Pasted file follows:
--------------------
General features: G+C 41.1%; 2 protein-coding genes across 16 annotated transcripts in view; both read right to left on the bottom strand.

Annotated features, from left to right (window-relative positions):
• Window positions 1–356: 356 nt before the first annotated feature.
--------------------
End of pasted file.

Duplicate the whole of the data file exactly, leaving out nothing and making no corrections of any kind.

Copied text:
General features: G+C 41.1%; 2 protein-coding genes across 16 annotated transcripts in view; both read right to left on the bottom strand.

Annotated features, from left to right (window-relative positions):
• Window positions 1–356: 356 nt before the first annotated feature.